Most of the world’s giant fields produce hydrocarbons from carbonate reservoirs.
Distinctive and unique aspects of carbonate rocks are their predominantly
intrabasinal origin, their primary dependence on organic activities for their
constituents and their susceptibility to modification by post-depositional
mechanisms. These three features are significant such as to distinguish the
productivity of carbonate rocks from other sedimentary rocks including sandstone
and shale.

Most of the world’s giant fields produce hydrocarbons from carbonate reservoirs.
Distinctive and unique aspects of carbonate rocks are their predominantly
intrabasinal origin, their primary dependence on organic activities for their
constituents and their susceptibility to modification by post-depositional
mechanisms. These three features are significant such as to distinguish the
productivity of carbonate rocks from other sedimentary rocks including sandstone
and shale.

Carbonate rocks contain more than 50% of the world’s hydrocarbon reserves.
Carbonates are formed in special environments and they are biochemical in origin.

Organisms play an important role and have direct role in determining the reservoir
quality. Processes like compaction, lithification and other diagenetic events result
in large variations in the reservoir quality of carbonates.

Sedimentology
Carbonate sediments are particularly sensitive to environmental changes.
Carbonate sedimentation is rapid but easily inhibited. Temperature variations
influence biogenic activity and affect sediment production; thus most carbonate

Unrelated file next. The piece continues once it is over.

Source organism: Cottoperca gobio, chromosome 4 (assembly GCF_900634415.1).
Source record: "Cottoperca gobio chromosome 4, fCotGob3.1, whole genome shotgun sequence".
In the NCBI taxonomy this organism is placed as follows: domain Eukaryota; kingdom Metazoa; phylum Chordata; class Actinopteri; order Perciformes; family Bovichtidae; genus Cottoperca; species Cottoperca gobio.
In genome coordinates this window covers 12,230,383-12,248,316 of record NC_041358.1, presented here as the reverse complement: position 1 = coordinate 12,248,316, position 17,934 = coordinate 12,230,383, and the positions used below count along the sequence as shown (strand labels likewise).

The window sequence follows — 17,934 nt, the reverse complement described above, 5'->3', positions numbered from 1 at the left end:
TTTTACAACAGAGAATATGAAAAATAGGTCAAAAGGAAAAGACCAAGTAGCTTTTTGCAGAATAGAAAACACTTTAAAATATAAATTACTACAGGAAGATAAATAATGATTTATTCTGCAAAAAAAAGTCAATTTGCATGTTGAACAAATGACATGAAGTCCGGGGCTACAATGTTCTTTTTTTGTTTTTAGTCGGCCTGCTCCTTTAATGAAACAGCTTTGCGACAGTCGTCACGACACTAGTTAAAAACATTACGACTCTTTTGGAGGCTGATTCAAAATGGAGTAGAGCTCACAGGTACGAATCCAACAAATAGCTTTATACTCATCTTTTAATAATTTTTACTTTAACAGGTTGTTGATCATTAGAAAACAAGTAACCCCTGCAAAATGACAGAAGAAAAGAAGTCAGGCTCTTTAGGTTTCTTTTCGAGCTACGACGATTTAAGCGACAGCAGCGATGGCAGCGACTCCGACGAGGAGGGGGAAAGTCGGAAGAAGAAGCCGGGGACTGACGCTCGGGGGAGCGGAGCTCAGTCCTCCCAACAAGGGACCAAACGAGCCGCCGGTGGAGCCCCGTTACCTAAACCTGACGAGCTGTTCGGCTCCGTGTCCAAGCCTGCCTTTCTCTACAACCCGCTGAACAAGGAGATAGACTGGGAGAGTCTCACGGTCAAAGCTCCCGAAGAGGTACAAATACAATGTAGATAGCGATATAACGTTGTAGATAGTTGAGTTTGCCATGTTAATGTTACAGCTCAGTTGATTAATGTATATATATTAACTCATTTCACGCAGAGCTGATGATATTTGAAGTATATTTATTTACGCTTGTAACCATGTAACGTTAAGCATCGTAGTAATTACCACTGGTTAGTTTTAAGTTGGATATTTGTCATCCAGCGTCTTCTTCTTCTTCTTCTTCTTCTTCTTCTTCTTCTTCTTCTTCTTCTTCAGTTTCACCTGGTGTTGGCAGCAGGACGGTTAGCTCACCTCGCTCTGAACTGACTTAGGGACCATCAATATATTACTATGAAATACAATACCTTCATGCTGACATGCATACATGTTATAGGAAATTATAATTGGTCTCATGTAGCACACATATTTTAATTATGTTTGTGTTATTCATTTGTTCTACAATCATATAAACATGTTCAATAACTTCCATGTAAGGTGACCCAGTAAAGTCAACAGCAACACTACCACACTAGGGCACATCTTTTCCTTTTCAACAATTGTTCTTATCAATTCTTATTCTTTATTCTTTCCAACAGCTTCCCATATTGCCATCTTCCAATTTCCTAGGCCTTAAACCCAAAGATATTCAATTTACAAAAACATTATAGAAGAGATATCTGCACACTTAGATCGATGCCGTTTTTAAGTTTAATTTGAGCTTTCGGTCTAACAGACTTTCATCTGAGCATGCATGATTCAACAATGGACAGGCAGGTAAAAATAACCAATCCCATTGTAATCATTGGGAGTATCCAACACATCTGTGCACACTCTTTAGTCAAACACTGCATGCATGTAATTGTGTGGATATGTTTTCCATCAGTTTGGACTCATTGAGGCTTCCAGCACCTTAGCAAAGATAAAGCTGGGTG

production is strongly depth dependent. When conditions are favorable for
carbonate sedimentation, organic productivity is high; when unfavorable, organic
productivity ceases.

Carbonates form in special environments, and, in contrast with sandstones, are
biochemical in nature. Environments range from near-shore lagoons, platform
organic buildups, and shelf margin shoals to slope and basinal settings.
Carbonates typically are found in warm, shallow, clear marine water in low
latitudes.

Carbonates are essentially autochthonous, as they form very close to the final
depositional sites. Texture is more dependent on the nature of the skeletal grains
than on external influences. Intrabasinal factors control facies development. In
contrast, sandstone and shale were formed of sedimentary particles derived from
sources outside the depositional basin. Reefs, bioherms and biostromes are
examples of in-place local deposition where organisms have built wave-resistant
structures above the level of adjacent time-equivalent sediments. Many reefal
deposits are commonly composed of fragmented, locally-transported skeletal
debris and a minor volume of in situ framework organisms. Biofacies and
lithofacies often correlate, or in other words, organisms produce typical
lithofacies. Substrates control inhabiting organisms.

Basin configuration and water energy are the dominant controls on carbonate
deposition. Organic productivity varies with depth and light (photic zone);
upwellings and water agitation influence organic productivity.

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